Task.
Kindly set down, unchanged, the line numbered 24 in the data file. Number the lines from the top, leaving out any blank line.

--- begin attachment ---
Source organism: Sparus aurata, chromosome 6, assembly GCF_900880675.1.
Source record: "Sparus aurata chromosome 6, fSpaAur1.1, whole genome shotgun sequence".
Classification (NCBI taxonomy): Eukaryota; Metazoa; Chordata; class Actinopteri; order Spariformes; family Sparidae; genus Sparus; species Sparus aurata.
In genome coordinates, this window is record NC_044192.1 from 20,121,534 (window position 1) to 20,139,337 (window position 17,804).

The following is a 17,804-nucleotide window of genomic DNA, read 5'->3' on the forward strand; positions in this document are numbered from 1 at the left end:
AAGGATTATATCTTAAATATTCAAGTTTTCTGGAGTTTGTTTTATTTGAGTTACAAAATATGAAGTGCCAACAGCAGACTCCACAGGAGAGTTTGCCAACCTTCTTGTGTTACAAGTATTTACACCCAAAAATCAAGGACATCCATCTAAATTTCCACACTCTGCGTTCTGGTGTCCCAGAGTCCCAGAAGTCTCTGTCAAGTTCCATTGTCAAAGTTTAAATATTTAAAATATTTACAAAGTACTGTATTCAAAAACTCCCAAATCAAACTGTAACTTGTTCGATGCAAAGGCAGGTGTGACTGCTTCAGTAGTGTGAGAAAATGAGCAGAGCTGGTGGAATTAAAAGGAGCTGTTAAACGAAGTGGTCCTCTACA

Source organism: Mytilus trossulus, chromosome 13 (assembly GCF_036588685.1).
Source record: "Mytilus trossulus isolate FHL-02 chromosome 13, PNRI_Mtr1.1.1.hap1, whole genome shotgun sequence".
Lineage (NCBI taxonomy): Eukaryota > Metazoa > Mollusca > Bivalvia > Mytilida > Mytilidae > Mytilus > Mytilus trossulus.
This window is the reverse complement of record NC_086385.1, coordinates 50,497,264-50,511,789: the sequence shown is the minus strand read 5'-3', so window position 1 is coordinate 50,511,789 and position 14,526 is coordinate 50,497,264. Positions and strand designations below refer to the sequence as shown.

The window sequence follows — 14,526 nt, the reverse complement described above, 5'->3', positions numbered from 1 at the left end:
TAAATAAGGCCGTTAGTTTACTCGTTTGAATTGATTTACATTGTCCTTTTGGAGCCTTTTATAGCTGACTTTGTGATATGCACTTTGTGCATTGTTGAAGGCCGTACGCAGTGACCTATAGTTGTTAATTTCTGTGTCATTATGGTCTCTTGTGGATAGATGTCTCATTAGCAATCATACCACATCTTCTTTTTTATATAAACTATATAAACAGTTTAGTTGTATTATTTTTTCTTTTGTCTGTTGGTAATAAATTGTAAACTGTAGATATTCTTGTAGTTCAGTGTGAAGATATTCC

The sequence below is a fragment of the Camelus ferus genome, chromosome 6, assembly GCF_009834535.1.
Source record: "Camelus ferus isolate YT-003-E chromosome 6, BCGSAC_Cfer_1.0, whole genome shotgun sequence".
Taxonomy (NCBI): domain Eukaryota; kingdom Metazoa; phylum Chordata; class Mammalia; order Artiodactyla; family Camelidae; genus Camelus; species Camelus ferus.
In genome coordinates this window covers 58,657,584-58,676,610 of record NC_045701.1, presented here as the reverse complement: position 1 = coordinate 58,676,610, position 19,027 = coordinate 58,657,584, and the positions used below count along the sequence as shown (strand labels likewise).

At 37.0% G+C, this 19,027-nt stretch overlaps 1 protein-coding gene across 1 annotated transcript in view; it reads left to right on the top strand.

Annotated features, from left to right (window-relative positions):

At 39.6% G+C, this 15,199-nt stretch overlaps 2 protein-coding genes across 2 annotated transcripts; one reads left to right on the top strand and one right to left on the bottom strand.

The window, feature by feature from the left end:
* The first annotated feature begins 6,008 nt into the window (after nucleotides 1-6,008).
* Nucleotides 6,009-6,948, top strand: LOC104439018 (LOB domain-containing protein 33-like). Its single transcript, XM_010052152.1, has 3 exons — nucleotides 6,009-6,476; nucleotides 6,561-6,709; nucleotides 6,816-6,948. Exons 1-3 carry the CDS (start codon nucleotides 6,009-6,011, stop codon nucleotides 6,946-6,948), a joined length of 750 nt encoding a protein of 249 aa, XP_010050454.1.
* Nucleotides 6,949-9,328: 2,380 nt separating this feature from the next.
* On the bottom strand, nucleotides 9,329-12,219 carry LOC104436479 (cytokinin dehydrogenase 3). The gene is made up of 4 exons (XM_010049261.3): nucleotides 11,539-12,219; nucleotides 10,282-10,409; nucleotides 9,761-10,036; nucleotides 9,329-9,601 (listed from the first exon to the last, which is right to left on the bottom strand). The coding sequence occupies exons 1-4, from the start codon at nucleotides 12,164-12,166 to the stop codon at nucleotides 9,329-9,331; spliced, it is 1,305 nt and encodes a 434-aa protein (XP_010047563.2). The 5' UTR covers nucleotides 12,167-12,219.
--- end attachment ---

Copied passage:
* On the bottom strand, nucleotides 9,329-12,219 carry LOC104436479 (cytokinin dehydrogenase 3). The gene is made up of 4 exons (XM_010049261.3): nucleotides 11,539-12,219; nucleotides 10,282-10,409; nucleotides 9,761-10,036; nucleotides 9,329-9,601 (listed from the first exon to the last, which is right to left on the bottom strand). The coding sequence occupies exons 1-4, from the start codon at nucleotides 12,164-12,166 to the stop codon at nucleotides 9,329-9,331; spliced, it is 1,305 nt and encodes a 434-aa protein (XP_010047563.2). The 5' UTR covers nucleotides 12,167-12,219.